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Mindfulness & The Mindful Leader
Mindfulness is being present to oneself. Leading oneself is the Odyssey. Mindful Leadership is about: Being, Thinking, Doing & Not Doing.
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The Community of Leaders » Trustworthy Leadership

The Community of Leaders » Trustworthy Leadership | Mindfulness & The Mindful Leader | Scoop.it

One of the business issues gaining in importance is the trust – or lack of trust – that we have in our large corporations.

ozziegontang's insight:

In Vistage, the foundation of its Values, at the base of a triagle is: Trust. Up one side is Caring, up the other side is Challenge, and in the middle is growth.


Dan Ariely speak about the Cost of the Social Norm which is based on Trust and Social Relationships. The Market Norm is based on Financial Transactions.  When the Social Norm is replaced by the Market Norm he says it is extremely difficult if not impossible to regain the trust.


Trust cannot be bought, it must be earned.


If you lose my trust by your behavior, then I can trust that I cannot trust you.


Lee Thayer speaks of Leadership is a role that one plays. If one plays it well and is had by a vision that may outlast them, then history recognizes them as leaders. Those who we recognize as historical leaders did not have access to the 10,000 books that we have today on Leaderhship, yet what they accomplished was because of their competence at doing what needed to be done to accomplish their leadership role.


As Simon Sinek reminds us:  They had followers.





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Ten Leadership Shifts that Change Everything

Ten Leadership Shifts that Change Everything | Mindfulness & The Mindful Leader | Scoop.it
Self-inflicted frustrations defeat when leaders won't adapt to new circumstances. Leaders want to change circumstances rather than changing themselves. Seizing opportunities requires shifts in thin...
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Visit the works of Lee Thayer,

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Richard Branson on Why Volunteer Work Is Important for Business Leaders

Richard Branson on Why Volunteer Work Is Important for Business Leaders | Mindfulness & The Mindful Leader | Scoop.it
The famous entrepreneur and philanthropist on how a successful business can make a difference and make money.
ozziegontang's insight:

Each of us has a unique contribution to make to the world.  It is about the global community that can take leaders to make a difference in thinking globaly and acting locally.  Or starting locally and see how one's contribution is helpful to all the world.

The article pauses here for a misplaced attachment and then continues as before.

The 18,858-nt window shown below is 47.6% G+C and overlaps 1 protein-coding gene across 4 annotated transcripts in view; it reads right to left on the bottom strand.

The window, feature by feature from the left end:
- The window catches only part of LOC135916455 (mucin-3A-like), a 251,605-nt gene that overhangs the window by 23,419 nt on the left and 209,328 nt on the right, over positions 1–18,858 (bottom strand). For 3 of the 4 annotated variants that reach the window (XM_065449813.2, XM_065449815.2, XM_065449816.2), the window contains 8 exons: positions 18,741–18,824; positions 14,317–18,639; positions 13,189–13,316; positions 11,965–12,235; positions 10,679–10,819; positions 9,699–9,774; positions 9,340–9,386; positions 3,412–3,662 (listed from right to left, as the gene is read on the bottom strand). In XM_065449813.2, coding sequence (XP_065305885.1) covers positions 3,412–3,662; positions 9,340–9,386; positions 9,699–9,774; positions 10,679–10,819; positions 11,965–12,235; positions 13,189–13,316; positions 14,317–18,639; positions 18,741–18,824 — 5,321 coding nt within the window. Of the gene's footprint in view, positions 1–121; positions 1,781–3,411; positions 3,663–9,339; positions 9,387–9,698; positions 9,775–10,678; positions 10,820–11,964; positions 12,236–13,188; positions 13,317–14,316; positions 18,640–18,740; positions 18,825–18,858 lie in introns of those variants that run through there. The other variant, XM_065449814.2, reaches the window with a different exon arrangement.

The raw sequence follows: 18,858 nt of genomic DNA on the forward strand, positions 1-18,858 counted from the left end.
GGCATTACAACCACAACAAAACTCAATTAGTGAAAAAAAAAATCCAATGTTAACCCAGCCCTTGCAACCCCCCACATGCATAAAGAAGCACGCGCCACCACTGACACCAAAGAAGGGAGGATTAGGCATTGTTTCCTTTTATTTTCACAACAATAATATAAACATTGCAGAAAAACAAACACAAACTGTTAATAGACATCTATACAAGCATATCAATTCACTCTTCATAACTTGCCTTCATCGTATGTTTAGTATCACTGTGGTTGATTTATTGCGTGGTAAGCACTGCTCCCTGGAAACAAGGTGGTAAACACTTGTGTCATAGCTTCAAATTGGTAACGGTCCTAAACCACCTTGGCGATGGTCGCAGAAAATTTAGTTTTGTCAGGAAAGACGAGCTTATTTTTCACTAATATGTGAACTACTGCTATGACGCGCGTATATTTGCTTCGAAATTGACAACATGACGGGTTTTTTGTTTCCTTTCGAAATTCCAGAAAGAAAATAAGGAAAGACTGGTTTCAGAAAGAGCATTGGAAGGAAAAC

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The Power of Reflection

The Power of Reflection | Mindfulness & The Mindful Leader | Scoop.it
Tips on how to get more out of everyday life experience.
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Beyond Why with Simon Sinek

Beyond Why with Simon Sinek | Mindfulness & The Mindful Leader | Scoop.it

This is 2nd revision of Ozzie's post  with both of us collaborating on making more complete.It is in form I will share with my members. Andy Bourey


For those who didn't make the Chair and member gathering here's a good summary of Simon's thinking beyond why. He shared the thoughts that will be in his new book out in Sept. 2013.


There is much to think about. He reflects some of Lee Thayer's seminal thinking around Communication.


In the spirit of Chair collegiality
Ozzie
Group Chairman. Vistage 29
San Diego CA
ozzie.gontang@vistage.com
Cell.  619-895-9273 


Excellent Blog by Terry Morawski

Beyond Why with Simon Sinek

Simon Sinek led Thursday morning’s programming at the Vistage Think Big Conference in Grapevine, Texas, with a base of pop science and a healthy dose of common sense leadership. Sinek, author of the book “Start with Why” and Ted sensation(he has the 7th most watched video ever on the popular site), has taken a departure from his original work. The high energy Englishman is working on a new book focusing on the chemicals he says drive human behavior. Sinek’s new book is out in September, but he remains mum on the title.